Saturday, September 16, 2017

Book Review: 'All the Bayou Stories End with Drowned' by Erica Wright

Erica Wright’s new book of poems, ALL THE BAYOU STORIES END WITH DROWNED from Black Lawrence Press captures attention immediately; the title begs investigation and the cover art by Amy Freels signals it for us. But there are few overtures that would be completely appropriate to describe the poetry inside this volume. Erica Wright seems to penetrate the dark side of people, relationships, history - the many aspects that rise like palpable ghosts out of the earth defying explanation. Yet for all the forces of nature and human behavior she visits here she seems to have the strength of a Wonder Woman, so secure is her handling of the material at hand. While peering into the twisted aspects of America she uncovers pathways for confronting the hoary beasts and bringing them under control. Some examples will encourage the reader to enter the world of Erica Wright:

Paralysis and Football Américain

When I say I’m not agoraphobic,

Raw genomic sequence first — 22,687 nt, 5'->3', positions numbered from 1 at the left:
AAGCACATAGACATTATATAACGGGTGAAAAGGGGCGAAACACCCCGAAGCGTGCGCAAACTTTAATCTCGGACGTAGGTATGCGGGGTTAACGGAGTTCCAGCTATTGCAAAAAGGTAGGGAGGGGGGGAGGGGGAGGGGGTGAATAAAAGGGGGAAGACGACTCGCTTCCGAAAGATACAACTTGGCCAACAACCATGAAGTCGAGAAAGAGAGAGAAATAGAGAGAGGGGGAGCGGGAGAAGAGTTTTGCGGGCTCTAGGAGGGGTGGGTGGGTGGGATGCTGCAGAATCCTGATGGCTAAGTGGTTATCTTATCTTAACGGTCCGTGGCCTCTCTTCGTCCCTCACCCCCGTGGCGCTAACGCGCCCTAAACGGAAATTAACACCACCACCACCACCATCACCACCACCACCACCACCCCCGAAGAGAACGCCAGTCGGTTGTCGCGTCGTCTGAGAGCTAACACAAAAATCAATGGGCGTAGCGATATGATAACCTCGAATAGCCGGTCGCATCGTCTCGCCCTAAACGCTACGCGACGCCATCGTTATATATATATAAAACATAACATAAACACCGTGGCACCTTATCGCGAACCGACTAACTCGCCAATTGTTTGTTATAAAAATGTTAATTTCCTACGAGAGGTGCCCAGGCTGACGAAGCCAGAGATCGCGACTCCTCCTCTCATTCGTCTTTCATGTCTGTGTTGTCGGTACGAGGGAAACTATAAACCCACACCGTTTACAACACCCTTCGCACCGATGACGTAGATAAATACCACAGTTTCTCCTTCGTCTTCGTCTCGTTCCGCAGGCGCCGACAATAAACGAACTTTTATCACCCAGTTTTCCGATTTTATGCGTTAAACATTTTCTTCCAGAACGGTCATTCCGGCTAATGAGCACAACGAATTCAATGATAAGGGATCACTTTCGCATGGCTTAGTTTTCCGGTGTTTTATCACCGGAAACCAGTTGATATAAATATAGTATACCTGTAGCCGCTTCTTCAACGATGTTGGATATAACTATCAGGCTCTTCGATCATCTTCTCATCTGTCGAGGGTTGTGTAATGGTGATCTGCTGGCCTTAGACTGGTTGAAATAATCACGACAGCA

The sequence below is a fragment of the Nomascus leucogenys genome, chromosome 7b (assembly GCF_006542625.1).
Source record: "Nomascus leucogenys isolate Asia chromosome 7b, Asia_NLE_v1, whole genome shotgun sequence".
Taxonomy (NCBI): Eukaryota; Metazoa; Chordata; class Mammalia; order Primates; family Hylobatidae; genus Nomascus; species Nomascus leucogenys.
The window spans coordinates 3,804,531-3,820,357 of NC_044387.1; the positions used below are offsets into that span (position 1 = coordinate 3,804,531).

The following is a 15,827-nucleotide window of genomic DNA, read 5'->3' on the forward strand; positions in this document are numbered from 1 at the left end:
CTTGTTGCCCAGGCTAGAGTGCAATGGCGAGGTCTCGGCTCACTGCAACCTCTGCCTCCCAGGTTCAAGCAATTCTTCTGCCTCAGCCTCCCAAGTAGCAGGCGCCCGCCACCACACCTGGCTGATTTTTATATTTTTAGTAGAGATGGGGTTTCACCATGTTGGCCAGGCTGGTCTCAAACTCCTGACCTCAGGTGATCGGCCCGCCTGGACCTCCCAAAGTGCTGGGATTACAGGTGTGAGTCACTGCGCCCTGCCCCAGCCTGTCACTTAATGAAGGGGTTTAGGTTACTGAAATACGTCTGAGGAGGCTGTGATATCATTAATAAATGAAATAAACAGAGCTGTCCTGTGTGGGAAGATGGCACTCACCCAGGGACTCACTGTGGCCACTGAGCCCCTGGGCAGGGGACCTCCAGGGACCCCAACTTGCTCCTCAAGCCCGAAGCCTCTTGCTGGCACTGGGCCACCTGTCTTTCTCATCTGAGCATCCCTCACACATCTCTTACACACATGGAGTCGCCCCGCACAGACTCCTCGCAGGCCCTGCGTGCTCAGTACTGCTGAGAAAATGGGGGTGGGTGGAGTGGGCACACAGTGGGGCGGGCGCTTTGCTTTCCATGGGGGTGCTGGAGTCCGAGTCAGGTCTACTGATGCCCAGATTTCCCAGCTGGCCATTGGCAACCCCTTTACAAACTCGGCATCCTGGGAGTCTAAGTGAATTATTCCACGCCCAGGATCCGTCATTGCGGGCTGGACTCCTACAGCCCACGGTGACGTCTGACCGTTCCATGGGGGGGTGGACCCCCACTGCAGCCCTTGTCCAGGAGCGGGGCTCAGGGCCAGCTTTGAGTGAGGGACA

I don’t deny mornings curled

on the floor, refusing to uncoil
so the outer reaches of my limbs

won’t get taken. I confess there is
evidence, but at the same time,

across the country, boys suit up
In plastic meant to keep them

from harm while they hurl
themselves into harm, repeatedly.

Death, I will chase you in stadiums.
I will be ready when you turn

on me with your rows of eyes.
For once, my arms will swing

when I tell them to, and their ends
will be all manner of weapon.


When lined up by guilt, the first boy slipped
His knife to another who must have known,
And this wan the beginning of conspiracy. All of us waited
For the reeds of retribution: “Pick out your own switch.”
Every con, every fallen branch, we weighed until we came up
Empty and aching for redemption. We thirsted at the entryway
Where we were met y the chlorine scent of modern baptism.

Erica Wright takes s into thoughts and concepts that are at once frightening and real and allows us to see differently through her adroit manipulation of words, of poems. She is a major force in American poetry. Grady Harp, September 17

I received a free copy of this book and volunteered to review it.

Editor's note: This review has been published with the permission of Grady Harp. Like what you read? Subscribe to the SFRB's free daily email notice so you can be up-to-date on our latest articles. Scroll up this page to the sign-up field on your right.

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